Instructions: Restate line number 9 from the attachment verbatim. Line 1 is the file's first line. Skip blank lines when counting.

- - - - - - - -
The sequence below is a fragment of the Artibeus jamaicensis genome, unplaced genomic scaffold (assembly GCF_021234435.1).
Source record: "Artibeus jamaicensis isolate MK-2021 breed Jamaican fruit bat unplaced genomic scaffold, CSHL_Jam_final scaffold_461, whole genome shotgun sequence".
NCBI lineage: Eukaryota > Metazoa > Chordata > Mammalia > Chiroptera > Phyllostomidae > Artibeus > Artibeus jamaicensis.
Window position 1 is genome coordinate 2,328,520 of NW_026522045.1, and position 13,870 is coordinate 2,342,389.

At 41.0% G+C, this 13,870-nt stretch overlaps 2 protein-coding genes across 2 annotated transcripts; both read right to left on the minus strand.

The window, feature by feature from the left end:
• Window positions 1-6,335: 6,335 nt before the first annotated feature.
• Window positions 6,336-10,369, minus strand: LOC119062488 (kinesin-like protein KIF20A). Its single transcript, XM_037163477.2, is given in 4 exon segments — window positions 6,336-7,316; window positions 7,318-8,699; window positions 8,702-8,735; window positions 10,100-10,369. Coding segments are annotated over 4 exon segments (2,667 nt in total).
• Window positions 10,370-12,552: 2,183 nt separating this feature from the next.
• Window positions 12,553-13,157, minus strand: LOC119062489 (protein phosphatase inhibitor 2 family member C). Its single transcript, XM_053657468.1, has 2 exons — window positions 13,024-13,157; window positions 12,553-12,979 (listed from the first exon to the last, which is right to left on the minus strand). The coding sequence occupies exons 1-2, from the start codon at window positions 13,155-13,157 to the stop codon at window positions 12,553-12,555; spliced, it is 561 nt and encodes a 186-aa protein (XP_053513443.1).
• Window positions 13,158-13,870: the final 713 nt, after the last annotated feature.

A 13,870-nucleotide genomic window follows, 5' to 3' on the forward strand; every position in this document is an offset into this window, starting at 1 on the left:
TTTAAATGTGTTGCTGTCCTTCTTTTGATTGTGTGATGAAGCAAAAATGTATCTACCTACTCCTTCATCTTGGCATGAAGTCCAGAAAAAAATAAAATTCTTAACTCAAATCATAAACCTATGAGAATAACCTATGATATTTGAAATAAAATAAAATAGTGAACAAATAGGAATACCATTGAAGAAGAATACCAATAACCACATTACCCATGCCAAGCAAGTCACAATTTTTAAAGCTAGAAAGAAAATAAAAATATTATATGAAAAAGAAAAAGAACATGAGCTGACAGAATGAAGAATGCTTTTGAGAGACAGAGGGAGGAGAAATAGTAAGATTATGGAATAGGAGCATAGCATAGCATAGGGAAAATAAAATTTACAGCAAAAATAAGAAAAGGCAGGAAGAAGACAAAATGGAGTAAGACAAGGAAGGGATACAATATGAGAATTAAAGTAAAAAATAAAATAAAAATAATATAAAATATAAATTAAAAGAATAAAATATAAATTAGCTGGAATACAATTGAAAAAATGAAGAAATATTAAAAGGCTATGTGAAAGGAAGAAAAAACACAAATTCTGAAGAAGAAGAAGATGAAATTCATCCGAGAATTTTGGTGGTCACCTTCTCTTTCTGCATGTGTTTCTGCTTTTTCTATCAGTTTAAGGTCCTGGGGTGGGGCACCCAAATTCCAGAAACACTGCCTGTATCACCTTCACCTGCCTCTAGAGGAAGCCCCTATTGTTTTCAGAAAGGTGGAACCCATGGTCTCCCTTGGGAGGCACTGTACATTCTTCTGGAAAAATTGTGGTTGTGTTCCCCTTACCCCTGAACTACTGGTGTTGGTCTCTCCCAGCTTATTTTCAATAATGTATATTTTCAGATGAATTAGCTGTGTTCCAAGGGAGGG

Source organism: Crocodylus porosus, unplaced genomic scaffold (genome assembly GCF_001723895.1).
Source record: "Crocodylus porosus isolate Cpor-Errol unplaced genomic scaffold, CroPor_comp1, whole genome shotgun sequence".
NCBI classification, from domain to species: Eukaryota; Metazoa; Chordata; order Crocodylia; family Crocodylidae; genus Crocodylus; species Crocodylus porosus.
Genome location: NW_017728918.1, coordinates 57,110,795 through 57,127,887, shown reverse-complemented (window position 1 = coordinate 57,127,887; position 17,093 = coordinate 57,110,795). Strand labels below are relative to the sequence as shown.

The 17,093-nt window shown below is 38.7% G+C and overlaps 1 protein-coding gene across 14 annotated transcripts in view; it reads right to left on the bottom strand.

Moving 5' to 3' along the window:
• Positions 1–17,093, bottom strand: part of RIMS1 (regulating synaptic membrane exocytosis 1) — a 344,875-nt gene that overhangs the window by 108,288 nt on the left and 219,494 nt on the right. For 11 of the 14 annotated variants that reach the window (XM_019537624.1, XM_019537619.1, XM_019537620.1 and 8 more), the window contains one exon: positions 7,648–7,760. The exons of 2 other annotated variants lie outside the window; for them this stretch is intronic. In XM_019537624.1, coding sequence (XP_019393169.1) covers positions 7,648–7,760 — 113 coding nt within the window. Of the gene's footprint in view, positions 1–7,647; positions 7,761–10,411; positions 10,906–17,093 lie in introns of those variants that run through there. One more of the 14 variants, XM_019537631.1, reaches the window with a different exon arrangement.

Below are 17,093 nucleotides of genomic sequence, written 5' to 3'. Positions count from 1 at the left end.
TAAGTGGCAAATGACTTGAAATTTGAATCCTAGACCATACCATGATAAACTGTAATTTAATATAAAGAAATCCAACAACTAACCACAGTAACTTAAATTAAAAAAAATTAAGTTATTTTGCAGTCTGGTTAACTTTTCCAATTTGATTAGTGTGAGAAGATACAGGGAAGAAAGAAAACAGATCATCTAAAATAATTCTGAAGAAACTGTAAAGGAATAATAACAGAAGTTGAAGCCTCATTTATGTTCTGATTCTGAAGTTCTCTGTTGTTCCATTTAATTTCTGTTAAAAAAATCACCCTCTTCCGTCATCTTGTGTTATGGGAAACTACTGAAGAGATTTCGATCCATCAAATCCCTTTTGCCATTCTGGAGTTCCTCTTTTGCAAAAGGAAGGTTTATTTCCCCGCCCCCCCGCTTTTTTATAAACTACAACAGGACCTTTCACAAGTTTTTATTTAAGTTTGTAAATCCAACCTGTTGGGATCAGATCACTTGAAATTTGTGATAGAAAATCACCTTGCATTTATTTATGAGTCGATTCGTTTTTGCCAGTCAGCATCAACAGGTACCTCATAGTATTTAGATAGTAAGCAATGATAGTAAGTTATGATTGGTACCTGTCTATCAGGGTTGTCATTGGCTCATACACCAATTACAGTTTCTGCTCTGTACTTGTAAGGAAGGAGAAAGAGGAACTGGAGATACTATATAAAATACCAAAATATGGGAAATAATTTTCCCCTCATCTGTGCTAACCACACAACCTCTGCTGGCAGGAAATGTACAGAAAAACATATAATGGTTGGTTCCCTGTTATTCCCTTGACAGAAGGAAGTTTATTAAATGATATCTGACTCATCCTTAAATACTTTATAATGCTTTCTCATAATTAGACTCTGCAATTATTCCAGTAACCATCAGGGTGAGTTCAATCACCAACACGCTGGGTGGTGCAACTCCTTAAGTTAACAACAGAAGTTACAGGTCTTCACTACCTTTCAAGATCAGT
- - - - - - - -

• Window positions 10,370-12,552: 2,183 nt separating this feature from the next.